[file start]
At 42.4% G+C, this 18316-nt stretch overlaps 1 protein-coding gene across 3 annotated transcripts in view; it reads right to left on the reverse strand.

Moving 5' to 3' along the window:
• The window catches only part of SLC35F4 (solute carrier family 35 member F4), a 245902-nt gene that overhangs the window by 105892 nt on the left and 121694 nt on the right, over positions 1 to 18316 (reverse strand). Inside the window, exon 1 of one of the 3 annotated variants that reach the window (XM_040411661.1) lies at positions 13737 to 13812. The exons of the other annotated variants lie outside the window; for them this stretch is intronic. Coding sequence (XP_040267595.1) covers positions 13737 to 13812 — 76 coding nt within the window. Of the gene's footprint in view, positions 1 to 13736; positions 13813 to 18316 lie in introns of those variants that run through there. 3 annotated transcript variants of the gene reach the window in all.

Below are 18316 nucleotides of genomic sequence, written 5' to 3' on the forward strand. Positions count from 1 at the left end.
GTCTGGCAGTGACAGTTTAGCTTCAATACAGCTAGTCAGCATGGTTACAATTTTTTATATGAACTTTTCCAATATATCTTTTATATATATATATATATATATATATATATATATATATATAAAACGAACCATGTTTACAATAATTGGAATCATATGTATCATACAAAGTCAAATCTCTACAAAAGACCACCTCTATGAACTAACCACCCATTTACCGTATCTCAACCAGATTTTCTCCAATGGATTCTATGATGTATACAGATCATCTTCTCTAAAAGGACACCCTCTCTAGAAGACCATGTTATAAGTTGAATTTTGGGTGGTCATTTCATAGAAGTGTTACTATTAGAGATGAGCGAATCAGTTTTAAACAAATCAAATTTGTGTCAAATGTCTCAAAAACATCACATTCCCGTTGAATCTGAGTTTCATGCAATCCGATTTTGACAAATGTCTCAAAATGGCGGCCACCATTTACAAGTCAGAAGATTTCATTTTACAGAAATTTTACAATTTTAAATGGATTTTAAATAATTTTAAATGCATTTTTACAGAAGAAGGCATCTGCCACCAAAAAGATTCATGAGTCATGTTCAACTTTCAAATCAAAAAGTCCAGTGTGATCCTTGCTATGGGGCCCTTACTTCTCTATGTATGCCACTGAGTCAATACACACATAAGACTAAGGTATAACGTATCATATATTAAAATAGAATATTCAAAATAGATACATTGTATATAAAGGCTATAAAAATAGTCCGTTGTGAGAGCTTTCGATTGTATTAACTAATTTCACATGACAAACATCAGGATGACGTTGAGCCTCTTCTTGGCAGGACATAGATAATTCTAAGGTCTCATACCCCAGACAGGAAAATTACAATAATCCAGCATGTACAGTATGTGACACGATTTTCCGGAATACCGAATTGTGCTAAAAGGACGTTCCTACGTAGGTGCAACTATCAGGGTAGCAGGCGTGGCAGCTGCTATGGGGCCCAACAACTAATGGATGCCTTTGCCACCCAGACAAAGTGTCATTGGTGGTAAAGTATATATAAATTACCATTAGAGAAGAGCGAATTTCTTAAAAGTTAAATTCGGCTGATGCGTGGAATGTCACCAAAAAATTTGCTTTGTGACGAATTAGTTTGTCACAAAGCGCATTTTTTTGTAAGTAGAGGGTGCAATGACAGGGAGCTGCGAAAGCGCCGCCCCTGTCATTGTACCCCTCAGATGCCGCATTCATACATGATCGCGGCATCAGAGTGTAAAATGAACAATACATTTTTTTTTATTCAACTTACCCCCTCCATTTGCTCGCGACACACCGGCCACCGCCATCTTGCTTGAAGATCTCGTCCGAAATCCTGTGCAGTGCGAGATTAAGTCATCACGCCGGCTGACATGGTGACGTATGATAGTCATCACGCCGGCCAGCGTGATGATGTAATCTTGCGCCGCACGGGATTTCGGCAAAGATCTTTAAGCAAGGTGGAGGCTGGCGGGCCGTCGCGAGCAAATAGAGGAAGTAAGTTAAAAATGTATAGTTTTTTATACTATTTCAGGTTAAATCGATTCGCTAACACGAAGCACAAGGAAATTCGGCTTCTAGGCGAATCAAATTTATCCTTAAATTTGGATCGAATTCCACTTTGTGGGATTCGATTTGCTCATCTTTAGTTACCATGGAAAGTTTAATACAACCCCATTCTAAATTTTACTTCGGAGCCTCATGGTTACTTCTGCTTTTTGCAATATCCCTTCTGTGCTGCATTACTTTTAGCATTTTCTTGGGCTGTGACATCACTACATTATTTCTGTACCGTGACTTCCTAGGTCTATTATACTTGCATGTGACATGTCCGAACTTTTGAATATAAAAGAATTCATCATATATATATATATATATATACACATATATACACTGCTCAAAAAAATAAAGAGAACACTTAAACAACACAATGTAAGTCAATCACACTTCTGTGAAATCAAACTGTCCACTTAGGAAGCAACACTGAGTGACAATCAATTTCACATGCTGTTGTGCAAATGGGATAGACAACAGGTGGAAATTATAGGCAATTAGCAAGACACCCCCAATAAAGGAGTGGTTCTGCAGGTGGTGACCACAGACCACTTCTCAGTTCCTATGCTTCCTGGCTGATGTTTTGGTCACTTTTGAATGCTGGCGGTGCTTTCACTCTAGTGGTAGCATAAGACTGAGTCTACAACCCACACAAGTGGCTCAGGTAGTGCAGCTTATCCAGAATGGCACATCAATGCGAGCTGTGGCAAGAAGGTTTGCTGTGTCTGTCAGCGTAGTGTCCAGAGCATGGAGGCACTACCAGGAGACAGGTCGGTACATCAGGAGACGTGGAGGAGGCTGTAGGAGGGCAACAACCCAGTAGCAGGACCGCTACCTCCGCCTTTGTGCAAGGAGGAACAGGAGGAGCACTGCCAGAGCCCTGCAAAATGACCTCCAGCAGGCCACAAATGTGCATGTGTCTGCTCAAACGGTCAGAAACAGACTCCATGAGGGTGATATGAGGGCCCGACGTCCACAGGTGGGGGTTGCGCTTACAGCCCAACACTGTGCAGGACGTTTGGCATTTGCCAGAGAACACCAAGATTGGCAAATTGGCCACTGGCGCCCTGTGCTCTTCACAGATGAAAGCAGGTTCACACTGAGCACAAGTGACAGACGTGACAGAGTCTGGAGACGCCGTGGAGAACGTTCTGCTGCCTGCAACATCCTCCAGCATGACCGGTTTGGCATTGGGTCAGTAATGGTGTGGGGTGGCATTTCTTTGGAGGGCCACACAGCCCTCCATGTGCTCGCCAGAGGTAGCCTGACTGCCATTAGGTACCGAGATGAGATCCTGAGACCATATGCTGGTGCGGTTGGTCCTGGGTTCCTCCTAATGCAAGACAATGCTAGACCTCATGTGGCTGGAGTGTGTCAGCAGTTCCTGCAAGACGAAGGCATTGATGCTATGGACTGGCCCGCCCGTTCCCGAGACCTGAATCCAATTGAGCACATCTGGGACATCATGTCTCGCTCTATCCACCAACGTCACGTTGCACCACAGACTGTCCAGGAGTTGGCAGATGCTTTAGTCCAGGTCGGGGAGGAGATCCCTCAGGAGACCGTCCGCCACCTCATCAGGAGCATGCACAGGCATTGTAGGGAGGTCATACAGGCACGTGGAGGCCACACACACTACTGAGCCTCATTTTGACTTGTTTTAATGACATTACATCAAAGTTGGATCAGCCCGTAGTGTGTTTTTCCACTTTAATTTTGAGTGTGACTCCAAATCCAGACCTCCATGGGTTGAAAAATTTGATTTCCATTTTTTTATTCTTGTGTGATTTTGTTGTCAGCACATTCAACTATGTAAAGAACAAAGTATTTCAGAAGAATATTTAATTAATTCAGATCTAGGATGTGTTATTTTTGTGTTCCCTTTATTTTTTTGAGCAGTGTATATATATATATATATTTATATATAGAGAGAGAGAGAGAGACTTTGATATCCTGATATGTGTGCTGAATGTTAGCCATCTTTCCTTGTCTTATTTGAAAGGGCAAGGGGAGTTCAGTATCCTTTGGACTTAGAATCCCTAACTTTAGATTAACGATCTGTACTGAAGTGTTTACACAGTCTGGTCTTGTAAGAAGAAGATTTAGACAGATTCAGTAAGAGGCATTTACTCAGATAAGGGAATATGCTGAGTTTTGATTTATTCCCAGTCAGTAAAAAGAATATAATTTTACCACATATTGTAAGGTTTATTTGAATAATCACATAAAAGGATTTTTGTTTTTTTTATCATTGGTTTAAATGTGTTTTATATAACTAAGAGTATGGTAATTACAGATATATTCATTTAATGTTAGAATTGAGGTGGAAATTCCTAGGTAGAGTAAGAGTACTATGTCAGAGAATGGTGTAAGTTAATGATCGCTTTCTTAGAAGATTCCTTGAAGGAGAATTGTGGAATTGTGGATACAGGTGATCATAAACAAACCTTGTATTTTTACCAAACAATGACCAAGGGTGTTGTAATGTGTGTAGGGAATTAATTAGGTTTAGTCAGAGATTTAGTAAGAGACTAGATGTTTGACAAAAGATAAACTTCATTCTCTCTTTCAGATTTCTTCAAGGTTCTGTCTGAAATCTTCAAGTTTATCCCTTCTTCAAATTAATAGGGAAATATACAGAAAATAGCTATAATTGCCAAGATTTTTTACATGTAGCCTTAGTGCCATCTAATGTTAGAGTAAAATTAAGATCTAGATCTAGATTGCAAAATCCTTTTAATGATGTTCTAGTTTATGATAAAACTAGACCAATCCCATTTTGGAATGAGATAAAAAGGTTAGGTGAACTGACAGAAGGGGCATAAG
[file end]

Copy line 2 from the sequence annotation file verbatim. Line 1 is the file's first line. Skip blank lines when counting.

Moving 5' to 3' along the window: